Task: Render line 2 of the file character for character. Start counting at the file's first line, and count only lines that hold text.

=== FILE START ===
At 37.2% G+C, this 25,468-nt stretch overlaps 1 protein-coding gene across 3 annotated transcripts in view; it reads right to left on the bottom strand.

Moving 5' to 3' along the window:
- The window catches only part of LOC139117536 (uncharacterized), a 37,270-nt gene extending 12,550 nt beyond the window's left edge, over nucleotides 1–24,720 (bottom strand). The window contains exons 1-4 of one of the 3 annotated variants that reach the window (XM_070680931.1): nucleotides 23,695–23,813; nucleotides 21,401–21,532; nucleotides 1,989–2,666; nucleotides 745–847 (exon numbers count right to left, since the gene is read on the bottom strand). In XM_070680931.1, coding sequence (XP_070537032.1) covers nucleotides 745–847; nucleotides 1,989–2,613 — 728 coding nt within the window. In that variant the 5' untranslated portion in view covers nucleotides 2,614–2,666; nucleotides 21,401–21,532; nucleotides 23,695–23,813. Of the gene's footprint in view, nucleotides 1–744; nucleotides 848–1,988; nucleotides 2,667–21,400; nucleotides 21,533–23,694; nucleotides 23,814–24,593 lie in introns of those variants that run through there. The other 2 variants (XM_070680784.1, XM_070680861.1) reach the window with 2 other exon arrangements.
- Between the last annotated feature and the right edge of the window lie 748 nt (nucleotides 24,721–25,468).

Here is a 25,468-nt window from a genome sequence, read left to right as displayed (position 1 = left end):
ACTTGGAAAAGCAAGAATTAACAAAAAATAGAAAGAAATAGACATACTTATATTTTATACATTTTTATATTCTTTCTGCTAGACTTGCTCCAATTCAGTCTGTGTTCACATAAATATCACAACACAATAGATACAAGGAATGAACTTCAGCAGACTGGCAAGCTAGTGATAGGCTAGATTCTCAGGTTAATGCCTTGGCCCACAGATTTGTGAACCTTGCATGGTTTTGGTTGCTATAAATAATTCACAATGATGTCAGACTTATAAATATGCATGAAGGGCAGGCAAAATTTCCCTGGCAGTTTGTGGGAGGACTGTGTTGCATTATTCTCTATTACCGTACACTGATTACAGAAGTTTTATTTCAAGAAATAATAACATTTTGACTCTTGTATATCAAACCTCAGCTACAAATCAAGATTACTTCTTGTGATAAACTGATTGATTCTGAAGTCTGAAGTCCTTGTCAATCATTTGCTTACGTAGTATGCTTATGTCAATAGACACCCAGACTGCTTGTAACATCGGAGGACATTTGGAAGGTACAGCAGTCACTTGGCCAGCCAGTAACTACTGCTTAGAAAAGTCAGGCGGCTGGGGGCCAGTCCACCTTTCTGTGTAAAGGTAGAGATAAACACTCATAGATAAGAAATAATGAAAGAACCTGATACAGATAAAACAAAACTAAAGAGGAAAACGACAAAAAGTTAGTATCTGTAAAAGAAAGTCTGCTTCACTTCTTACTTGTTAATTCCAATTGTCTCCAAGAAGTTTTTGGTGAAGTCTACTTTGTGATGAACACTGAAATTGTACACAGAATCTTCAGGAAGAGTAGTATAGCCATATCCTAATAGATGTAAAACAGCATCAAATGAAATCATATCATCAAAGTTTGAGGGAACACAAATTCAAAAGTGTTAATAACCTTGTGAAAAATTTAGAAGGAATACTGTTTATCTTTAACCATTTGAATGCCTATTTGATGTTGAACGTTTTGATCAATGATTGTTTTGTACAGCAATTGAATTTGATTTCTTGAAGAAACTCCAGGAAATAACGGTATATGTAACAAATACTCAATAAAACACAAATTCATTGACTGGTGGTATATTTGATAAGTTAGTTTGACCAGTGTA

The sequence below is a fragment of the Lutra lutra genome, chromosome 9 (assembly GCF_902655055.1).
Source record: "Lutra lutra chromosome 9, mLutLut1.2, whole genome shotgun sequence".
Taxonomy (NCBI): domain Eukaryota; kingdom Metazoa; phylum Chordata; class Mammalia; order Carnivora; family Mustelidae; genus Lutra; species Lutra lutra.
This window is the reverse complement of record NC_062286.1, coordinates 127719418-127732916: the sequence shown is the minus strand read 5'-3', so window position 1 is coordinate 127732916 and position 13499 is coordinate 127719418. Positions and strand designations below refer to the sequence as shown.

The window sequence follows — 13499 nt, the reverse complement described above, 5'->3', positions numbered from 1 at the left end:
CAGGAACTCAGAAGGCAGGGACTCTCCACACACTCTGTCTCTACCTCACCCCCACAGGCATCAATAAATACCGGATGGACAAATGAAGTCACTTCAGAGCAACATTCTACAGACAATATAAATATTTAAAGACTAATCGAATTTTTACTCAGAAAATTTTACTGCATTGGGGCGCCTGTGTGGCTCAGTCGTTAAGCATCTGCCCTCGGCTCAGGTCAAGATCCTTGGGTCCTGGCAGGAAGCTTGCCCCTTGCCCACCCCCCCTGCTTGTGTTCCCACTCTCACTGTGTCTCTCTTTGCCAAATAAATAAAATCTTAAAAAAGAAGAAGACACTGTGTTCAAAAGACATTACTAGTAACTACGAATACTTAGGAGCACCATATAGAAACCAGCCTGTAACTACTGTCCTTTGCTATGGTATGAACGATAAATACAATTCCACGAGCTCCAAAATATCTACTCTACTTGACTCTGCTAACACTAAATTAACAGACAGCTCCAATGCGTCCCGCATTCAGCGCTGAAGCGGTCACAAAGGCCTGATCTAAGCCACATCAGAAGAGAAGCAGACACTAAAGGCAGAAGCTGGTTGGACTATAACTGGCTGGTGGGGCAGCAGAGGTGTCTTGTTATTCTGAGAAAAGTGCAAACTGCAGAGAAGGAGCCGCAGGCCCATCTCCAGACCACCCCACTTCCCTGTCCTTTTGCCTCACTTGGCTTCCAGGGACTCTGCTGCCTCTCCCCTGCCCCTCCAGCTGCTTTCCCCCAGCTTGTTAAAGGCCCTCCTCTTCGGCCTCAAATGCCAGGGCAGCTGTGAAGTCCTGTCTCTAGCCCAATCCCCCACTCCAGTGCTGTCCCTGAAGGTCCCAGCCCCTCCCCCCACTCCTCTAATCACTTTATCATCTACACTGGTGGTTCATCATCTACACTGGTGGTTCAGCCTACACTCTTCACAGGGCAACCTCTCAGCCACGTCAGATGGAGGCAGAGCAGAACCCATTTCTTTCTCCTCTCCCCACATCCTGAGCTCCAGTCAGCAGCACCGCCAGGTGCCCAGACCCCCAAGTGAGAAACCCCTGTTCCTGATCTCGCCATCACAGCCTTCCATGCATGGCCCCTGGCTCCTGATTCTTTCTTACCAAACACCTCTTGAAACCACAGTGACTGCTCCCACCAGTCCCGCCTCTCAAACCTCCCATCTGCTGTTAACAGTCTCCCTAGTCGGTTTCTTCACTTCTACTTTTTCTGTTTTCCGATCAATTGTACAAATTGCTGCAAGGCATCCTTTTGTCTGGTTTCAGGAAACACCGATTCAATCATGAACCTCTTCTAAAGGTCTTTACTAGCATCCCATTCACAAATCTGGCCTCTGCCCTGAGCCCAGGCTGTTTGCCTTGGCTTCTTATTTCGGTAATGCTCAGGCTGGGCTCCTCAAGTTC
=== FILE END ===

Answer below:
Moving 5' to 3' along the window: